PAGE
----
Estou a pedir
The first week I arrived here, my school director's niece, Thelma, helped me unpack my luggage and arrange my new room. I regretted it later - she got a good look at all the first-world merchandise I had carted over with me.
So it shouldn't have been a surprise when, later on in the week, she pointed at my earth-friendly reusable shopping bag (one of those handy sacks that folds into a nice little portable ball) and said: "You have another bag like this. Estou a pedir a outra."
Estou a pedir literally translates to "I am asking for." In English, it's very similar to "Can I have." She was asking me if she could have my second bag.
Here in Mozambique, requests are made and received differently than the manner I was taught growing up. In Lioma, you can walk through the market one time and be asked, quite abruptly, and over and over again by several different people (or sometimes, quite irritatingly, the same person repeatedly), for your food, money, clothes... It's natural for Mozambicans to ask for help of some kind from a stranger, neighbor, friend - anyone. They just "estou a pedir" what they don't have.
I declined Thelma's request for my second bag, then launched into a lengthy explanation about the importance of hard work and earning what you receive and... no matter that there was a language barrier, the blank expression for "I stopped listening at 'no'" is pretty universal.
Cue internal moral struggle.
Things got worse. Later on that week, my neighbor asked to borrow my lighter, and I said no again. That's a sure way to win a friend. Oh, and good luck traveling, Katy - your neighbor will not be watching out for your house while you are away.
I became irritable. Of course I want to help the people in my community - I uprooted from coffeehouse-a-plenty, scorpion-free California and signed up for a hole-in-the-ground bathroom and community witchcraft and all the wonders of a life as a Peace Corps volunteer, after all. But I didn't want to give away the things I had brought, and I didn't want to present myself as the (single) white person in my community who has so much more than my neighbors, even though it's true.
In crisis mode, I locked myself in my room and called my family for advice. They reassured me: You are not there to give away your material items to those who ask for them; you are there to share your knowledge, and that is how you need to present yourself, said Dad. Less subtly: If you give away all your things, I will not be sending you any expensive care packages to replace them, said Mom.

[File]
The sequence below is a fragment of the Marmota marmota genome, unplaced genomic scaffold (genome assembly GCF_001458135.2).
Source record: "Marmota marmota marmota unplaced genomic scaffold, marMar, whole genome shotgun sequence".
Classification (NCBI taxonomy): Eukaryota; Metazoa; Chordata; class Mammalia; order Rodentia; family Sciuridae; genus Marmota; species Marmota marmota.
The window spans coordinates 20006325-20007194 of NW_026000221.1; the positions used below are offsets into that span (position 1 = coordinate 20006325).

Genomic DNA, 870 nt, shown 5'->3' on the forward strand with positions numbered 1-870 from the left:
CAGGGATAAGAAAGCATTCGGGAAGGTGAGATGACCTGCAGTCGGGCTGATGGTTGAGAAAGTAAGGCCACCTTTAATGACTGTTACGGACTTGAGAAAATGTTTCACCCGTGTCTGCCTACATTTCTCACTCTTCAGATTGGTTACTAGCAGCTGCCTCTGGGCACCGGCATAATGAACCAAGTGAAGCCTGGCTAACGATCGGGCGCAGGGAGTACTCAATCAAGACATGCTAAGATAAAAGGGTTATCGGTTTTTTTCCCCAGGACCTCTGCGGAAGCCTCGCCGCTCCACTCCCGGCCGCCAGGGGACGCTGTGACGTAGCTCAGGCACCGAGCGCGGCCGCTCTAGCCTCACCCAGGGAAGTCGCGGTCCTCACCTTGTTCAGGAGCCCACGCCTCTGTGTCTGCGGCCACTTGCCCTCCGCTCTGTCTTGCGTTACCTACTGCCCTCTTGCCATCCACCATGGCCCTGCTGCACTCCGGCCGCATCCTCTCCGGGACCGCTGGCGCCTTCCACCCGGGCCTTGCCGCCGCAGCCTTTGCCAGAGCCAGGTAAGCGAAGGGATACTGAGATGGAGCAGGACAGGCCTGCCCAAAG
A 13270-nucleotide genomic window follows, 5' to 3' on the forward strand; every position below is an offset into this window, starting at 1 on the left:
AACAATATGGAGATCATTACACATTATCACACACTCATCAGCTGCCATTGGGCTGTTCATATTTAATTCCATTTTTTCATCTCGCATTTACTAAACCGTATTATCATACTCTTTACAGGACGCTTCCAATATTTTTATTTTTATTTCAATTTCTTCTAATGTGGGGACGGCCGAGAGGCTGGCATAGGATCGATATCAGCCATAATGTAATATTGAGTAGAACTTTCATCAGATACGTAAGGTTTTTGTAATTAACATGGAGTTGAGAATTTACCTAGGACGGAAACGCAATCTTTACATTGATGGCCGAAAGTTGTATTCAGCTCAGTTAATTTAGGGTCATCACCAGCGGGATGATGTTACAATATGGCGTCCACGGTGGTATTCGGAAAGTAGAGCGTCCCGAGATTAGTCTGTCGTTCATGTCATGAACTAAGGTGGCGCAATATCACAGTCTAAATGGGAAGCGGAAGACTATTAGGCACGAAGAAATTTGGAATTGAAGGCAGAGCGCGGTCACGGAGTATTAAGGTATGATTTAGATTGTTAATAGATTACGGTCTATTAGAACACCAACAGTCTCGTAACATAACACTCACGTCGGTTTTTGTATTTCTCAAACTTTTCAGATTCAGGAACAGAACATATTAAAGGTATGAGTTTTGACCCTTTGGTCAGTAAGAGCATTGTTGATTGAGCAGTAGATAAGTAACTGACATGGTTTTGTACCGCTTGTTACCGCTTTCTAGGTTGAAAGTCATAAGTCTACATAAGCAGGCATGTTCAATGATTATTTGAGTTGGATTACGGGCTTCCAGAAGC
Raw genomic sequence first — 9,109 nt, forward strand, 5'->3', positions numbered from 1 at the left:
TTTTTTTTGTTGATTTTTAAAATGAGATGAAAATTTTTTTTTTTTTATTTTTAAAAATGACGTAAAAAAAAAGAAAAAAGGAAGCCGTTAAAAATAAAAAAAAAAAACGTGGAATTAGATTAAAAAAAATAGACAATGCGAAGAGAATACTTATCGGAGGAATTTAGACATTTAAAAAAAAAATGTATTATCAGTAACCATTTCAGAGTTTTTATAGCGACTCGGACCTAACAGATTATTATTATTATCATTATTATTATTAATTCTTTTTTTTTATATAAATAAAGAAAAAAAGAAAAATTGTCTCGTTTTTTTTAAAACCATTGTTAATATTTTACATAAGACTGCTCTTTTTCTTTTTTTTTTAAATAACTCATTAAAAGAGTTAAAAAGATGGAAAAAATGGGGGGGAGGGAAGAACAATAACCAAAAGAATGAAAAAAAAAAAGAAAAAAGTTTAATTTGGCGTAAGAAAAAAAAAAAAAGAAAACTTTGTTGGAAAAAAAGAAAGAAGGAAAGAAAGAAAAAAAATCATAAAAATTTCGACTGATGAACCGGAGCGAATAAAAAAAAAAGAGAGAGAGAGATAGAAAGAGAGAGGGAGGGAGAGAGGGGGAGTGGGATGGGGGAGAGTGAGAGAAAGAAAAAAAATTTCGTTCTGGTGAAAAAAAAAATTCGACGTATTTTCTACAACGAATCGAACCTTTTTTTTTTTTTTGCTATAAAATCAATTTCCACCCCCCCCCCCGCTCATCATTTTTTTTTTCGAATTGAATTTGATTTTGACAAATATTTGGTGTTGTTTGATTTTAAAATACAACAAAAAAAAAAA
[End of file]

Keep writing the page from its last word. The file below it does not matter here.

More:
Estou a pedir requests remind me of how fragile I can be at times. But every day, it seems, I encounter a new foreign habit or behavior that leads me to questioning my own. "Travel often: getting lost will help you find yourself," says a poster hanging on the wall beside my bed.
The fact is, or what I think the fact is, after 3.5 months living in Mozambique, is that the way people share is different here. There is no cultural taboo served on the side of a request, no need to set the stage for an "ask." It seems everyone - from the market vendors to the business owners to the hungry kids in the street - has learned that it is acceptable, and even good, to ask for what you don't have. As my friend and colleague in my community explained to me: the mentality here is, 'Today, I don't have (insert needed resource)... but my neighbor does, so I'm going to ask for it and likely receive it. And tomorrow... yes, my neighbor will be without that (insert needed resource), but maybe tomorrow, I'll have it to give him or her.
I asked a woman, Argentina, whom I met on the public transportation system, whether, if she had two capulanas (a commodity similar to a sarong, but made of a more durable material that women use as skirts, baby-carrying harnesses, water-carting head supports, and much, much more), one new and one old, and a person she met on the street asked for the new one, would she give it up?
She said yes.
But it's new, I said.
"When we give, we receive back in other ways."
I had heard this before, from a friend of mine back home. His concept of possession was different than that of the mainstream - it was a "what's mine is yours" sort of theory, without exclusion. I couldn't help but notice some similarities between Argentina and my friend: for one, both are very religious. And also, both are very much lacking in basic necessities - Argentina lives in Mozambique, the 12th poorest country in the world, and, for years, has lived with chronic head pain that doctors here cannot cure. My friend back home, on the other hand, is homeless.
But despite their problems, despite their want, I am sure that both Argentina and my friend alike would, without hesitation, give me their serving of dinner if I asked for it. They would also likely give a complete stranger their serving of dinner if he or she asked for it.
So for Argentina and my friend, sharing means receiving. Whereas, for me, and for many people I know, sharing can often mean depleting - we weigh the costs and benefits of a give. We strategize - 'If I give (insert needed resource) up today, I won't have it tomorrow, and I need it tomorrow, so I had better save it.' We barter. We trade.
There's more to be said, but I'm still learning. Sharing is different here. And then again, sometimes it's not.
1/31/2015 08:47:37 am
so sorry about the power outage and waters and whatever. i am thinking of you and loving you and missing you. you're so brave. i'm dedicating monday's yoga class to you. i am teaching some pre med students and we will do lots of grounding poses for you.
2/9/2015 07:30:06 am
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